Purusha-Pakriti
The hand symbolizes Ahiṃsā, the wheel dharmachakra, the resolve to halt saṃsāra (transmigration).
The layman Vimalakīrti Debates Manjusri, Dunhuang Mogao Caves
Classification of Saṃsāri Jīvas (transmigrating souls) in Jainism
Nagarjuna (right), Aryadeva (middle) and the Tenth Karmapa (left).
Lord Neminatha, Akota Bronzes (7th century)
Asaṅga (fl. 4th century C.E.), a Mahayana scholar who wrote numerous works which discuss the Yogacara view and practice.
Jain miniature painting of 24 tirthankaras, Jaipur, c. 1850
Saṃvara with Vajravārāhī in Yab-Yum. These tantric Buddhist depictions of sexual union symbolize the non-dual union of compassion and emptiness.
Jain temple painting explaining Anekantavada with Blind men and an elephant
A 3D rendering of Indra's net, an illustration of the Huayan concept of interpenetration.
A Jain monk in meditation, wearing the characteristic white robe and face covering
Dogen
Nishidhi stone, depicting the vow of sallekhana, 14th century, Karnataka
Swans are important figures in Advaita
Praying at the feet of a statue of Bahubali
Ramanuja, founder of Vishishtadvaita Vedanta, taught 'qualified nondualism' doctrine.
Jain worship may include ritual offerings and recitals.
Ramana Maharshi (1879–1950) explained his insight using Shaiva Siddhanta, Advaita Vedanta and Yoga teachings.
Celebrating Das Lakshana (Paryushana), Jain Center of America, New York City
Taijitu
The birth of Mahavira, from the Kalpa Sūtra (c.1375–1400 CE)
The Mystic Marriage of St Catherine, St John the Baptist, St Antony Abbot
Shikharji
Idol of Suparśvanātha
A symbol to represent the Jain community was chosen in 1975 as part of the commemoration of the 2,500th anniversary of Mahavira’s nirvana.
Rishabhdev, believed to have lived over 592.704×1018 years ago, is considered the traditional founder of Jainism.
The ruins of Gori Jain temples in Nagarparkar, Pakistan, a pilgrimage site before 1947.
Ranakpur Jain Temple
Dilwara Temples
Parshvanath Temple in Khajuraho
Girnar Jain temples
Jal Mandir, Pawapuri
Lodhurva Jain temple
Palitana temples
Saavira Kambada Basadi, Moodbidri, Karnataka
Jain temple, Antwerp, Belgium
Brahma Jinalaya, Lakkundi
Hutheesing Jain Temple

In spirituality, nondualism, also called nonduality and interconnectedness; and nondual awareness, is a fuzzy concept for which many definitions can be found, including: a rejection of dualistic thinking originating in Indian philosophy; the nondifference of subject and object; the common identity of metaphysical phenomena and the Absolute; the "nonduality of duality and nonduality"; the unity of God and man; or simply monism, the nonplurality of the world, or double-aspect theory.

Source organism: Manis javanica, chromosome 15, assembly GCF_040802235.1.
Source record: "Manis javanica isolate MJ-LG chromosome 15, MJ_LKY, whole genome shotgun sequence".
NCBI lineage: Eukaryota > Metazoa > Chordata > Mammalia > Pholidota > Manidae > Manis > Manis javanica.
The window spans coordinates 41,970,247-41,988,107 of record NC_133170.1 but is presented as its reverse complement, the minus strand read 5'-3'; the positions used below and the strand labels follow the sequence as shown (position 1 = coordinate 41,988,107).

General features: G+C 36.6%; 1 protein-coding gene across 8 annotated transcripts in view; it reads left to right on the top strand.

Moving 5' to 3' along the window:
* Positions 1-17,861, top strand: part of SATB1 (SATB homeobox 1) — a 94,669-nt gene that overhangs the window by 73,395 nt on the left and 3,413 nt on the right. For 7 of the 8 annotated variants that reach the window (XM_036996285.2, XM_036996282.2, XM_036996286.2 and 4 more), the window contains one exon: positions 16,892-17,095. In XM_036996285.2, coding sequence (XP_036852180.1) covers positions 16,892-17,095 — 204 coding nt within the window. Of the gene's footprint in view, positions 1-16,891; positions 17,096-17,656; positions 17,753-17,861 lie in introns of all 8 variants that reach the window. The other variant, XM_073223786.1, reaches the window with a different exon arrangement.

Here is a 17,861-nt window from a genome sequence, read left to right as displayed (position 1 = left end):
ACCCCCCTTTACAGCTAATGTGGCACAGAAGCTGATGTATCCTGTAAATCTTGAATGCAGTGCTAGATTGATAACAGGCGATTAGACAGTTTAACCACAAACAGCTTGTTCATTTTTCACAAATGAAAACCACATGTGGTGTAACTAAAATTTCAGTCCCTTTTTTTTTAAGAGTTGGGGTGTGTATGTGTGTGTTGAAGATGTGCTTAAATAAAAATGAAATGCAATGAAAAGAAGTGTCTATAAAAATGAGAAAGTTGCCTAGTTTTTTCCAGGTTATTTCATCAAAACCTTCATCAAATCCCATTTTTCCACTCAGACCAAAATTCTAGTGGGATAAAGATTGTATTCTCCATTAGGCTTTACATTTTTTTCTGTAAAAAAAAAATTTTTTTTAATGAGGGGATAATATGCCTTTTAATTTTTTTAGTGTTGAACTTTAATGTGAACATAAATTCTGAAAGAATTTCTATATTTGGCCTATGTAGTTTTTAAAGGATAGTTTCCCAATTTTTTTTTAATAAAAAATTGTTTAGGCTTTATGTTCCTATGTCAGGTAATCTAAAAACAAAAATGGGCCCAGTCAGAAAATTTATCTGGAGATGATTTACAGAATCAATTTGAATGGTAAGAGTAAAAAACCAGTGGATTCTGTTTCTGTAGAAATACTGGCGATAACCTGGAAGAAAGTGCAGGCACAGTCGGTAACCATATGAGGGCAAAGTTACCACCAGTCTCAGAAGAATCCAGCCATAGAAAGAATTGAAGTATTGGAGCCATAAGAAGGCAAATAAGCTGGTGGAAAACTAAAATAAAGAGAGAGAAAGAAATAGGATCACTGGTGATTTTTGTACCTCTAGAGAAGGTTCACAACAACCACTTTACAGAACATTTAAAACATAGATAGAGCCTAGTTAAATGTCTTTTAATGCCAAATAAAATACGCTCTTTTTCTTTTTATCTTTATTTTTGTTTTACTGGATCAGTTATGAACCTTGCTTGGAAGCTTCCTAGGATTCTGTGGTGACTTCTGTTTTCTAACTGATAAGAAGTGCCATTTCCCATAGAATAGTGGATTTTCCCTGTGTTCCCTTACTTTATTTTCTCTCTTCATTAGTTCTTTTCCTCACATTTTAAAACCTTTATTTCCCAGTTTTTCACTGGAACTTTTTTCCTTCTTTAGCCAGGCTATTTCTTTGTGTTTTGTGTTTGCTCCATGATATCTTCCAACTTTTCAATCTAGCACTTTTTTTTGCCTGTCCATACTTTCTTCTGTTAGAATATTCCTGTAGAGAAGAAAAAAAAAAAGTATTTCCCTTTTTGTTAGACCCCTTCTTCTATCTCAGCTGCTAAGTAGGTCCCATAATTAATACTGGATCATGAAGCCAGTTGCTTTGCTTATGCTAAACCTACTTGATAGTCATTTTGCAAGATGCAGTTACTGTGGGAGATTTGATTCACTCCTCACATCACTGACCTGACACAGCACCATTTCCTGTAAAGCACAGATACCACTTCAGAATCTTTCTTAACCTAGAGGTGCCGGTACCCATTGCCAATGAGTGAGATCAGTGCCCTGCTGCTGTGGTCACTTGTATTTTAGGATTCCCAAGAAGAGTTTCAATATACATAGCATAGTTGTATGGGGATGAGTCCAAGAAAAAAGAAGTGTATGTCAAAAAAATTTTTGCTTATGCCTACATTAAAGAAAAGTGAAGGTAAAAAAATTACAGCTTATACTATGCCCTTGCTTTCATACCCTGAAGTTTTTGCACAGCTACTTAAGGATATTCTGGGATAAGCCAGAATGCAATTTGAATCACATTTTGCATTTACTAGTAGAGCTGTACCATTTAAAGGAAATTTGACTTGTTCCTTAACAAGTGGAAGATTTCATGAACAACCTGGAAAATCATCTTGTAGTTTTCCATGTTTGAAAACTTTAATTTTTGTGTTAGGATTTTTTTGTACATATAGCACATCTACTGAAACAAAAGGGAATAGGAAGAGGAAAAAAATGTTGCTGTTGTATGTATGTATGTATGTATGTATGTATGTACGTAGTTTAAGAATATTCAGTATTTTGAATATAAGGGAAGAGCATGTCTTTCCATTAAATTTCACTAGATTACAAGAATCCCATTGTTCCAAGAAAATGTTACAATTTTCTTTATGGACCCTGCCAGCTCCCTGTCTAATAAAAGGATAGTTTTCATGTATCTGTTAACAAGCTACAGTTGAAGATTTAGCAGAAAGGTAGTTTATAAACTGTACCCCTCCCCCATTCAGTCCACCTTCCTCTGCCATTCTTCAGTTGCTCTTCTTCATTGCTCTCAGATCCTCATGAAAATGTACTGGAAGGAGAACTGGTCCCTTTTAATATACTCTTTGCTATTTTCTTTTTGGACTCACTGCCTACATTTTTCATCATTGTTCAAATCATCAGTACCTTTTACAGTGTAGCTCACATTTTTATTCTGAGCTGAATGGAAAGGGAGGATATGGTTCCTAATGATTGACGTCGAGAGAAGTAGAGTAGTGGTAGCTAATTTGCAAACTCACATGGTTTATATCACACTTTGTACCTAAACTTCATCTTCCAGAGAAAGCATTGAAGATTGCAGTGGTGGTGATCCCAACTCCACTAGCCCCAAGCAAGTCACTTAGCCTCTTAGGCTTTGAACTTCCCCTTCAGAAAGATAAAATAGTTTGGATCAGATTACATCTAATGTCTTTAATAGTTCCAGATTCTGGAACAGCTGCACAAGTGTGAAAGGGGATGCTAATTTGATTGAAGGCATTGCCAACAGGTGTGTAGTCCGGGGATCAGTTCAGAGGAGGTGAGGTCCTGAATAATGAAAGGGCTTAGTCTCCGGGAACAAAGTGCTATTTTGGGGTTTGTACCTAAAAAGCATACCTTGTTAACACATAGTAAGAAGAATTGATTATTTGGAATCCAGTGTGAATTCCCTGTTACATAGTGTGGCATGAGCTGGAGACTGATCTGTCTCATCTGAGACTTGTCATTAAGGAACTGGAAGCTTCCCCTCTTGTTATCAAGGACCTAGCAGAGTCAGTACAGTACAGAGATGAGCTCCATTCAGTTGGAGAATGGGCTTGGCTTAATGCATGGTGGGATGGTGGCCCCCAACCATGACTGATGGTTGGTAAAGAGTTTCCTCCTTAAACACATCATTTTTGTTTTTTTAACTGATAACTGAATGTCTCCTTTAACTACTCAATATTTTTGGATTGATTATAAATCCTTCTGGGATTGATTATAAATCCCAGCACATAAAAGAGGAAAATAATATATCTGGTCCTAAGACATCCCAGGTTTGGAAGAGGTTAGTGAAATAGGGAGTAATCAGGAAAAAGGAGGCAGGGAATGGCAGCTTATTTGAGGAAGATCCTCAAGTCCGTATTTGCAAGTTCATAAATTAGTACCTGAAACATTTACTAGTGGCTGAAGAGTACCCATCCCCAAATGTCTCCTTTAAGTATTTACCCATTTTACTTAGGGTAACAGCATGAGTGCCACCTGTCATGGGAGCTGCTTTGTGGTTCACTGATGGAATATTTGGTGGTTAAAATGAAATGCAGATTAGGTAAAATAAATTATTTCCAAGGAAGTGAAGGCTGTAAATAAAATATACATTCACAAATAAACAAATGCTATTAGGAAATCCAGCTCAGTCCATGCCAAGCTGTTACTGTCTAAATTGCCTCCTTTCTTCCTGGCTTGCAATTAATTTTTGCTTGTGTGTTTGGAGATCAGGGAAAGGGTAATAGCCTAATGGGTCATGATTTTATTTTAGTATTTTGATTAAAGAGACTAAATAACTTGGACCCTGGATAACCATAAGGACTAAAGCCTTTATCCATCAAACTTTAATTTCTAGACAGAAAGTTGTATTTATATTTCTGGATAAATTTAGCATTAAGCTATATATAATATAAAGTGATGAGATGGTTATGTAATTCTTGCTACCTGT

- Nondualism

In Jainism, Absolute Knowledge or Kewalya Gnan, is said to be attained by the Arihantas and Tirthankaras, who reflects in their knowing the 360 degrees of the truth and events of past, present and future.

- Absolute (philosophy)

The term has also been adopted by Aldous Huxley in his perennial philosophy to interpret various religious traditions, including Indian religions, and influenced other strands of nondualistic and New Age thought.

- Absolute (philosophy)

Souls can be good or evil in Jainism, unlike the nondualism of some forms of Hinduism and Buddhism.

- Jainism

According to him, the "many pointedness, multiple perspective" teachings of the Mahāvīra is about the nature of absolute reality and human existence.

- Jainism

The original and early Buddhist concepts of nirvana may have been similar to those found in competing Śramaṇa (strivers/ascetics) traditions such as Jainism and Upanishadic Vedism.

- Nondualism
Purusha-Pakriti

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(Om) signifies the essence of Brahman, the ultimate reality.

Brahman

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In Hinduism, Brahman (ब्रह्मन्) connotes the highest universal principle, the ultimate reality in the universe.

In Hinduism, Brahman (ब्रह्मन्) connotes the highest universal principle, the ultimate reality in the universe.

(Om) signifies the essence of Brahman, the ultimate reality.
A drop in the ocean: an analogy for Ātman merging into Brahman.
Swan (Hansa, हंस) is the symbol for Brahman-Atman in Hindu iconography.

Brahman is discussed in Hindu texts with the concept of Atman (आत्मन्), (Self), personal, impersonal or Para Brahman, or in various combinations of these qualities depending on the philosophical school.

In non-dual schools such as the Advaita Vedanta, the substance of Brahman is identical to the substance of Atman, is everywhere and inside each living being, and there is connected spiritual oneness in all existence.

Buddhism and Carvaka school of Hinduism deny that there exists anything called "a Self" (individual Atman or Brahman in the cosmic sense), while the orthodox schools of Hinduism, Jainism and Ajivikas hold that there exists "a Self".